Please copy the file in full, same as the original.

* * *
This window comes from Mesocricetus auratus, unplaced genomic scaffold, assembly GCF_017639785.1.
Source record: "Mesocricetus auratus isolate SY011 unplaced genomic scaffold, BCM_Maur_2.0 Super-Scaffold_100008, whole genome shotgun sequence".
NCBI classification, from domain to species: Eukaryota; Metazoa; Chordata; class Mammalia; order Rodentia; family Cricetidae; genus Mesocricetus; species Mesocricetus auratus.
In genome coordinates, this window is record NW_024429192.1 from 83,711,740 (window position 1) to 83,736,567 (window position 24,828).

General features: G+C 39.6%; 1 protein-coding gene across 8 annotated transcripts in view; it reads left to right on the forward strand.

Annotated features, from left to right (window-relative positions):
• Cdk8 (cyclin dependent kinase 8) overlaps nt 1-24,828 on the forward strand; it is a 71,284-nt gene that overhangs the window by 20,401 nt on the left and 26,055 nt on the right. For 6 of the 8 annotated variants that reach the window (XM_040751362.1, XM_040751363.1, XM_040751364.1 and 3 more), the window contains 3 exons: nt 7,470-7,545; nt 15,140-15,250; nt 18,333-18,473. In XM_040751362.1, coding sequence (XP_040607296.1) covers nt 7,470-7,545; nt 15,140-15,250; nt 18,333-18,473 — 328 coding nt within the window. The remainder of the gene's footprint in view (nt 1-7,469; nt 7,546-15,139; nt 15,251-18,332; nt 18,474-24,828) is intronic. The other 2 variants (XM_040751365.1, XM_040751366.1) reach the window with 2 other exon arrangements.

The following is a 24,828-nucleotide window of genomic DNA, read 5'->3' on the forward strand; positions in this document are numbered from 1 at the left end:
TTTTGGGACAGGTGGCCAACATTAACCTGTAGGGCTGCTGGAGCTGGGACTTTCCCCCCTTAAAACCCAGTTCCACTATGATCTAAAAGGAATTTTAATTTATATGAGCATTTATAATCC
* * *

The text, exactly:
This window comes from Mesocricetus auratus, unplaced genomic scaffold, assembly GCF_017639785.1.
Source record: "Mesocricetus auratus isolate SY011 unplaced genomic scaffold, BCM_Maur_2.0 Super-Scaffold_100008, whole genome shotgun sequence".
NCBI classification, from domain to species: Eukaryota; Metazoa; Chordata; class Mammalia; order Rodentia; family Cricetidae; genus Mesocricetus; species Mesocricetus auratus.
In genome coordinates, this window is record NW_024429192.1 from 83,711,740 (window position 1) to 83,736,567 (window position 24,828).

General features: G+C 39.6%; 1 protein-coding gene across 8 annotated transcripts in view; it reads left to right on the forward strand.

Annotated features, from left to right (window-relative positions):
• Cdk8 (cyclin dependent kinase 8) overlaps nt 1-24,828 on the forward strand; it is a 71,284-nt gene that overhangs the window by 20,401 nt on the left and 26,055 nt on the right. For 6 of the 8 annotated variants that reach the window (XM_040751362.1, XM_040751363.1, XM_040751364.1 and 3 more), the window contains 3 exons: nt 7,470-7,545; nt 15,140-15,250; nt 18,333-18,473. In XM_040751362.1, coding sequence (XP_040607296.1) covers nt 7,470-7,545; nt 15,140-15,250; nt 18,333-18,473 — 328 coding nt within the window. The remainder of the gene's footprint in view (nt 1-7,469; nt 7,546-15,139; nt 15,251-18,332; nt 18,474-24,828) is intronic. The other 2 variants (XM_040751365.1, XM_040751366.1) reach the window with 2 other exon arrangements.

The following is a 24,828-nucleotide window of genomic DNA, read 5'->3' on the forward strand; positions in this document are numbered from 1 at the left end:
TTTTGGGACAGGTGGCCAACATTAACCTGTAGGGCTGCTGGAGCTGGGACTTTCCCCCCTTAAAACCCAGTTCCACTATGATCTAAAAGGAATTTTAATTTATATGAGCATTTATAATCC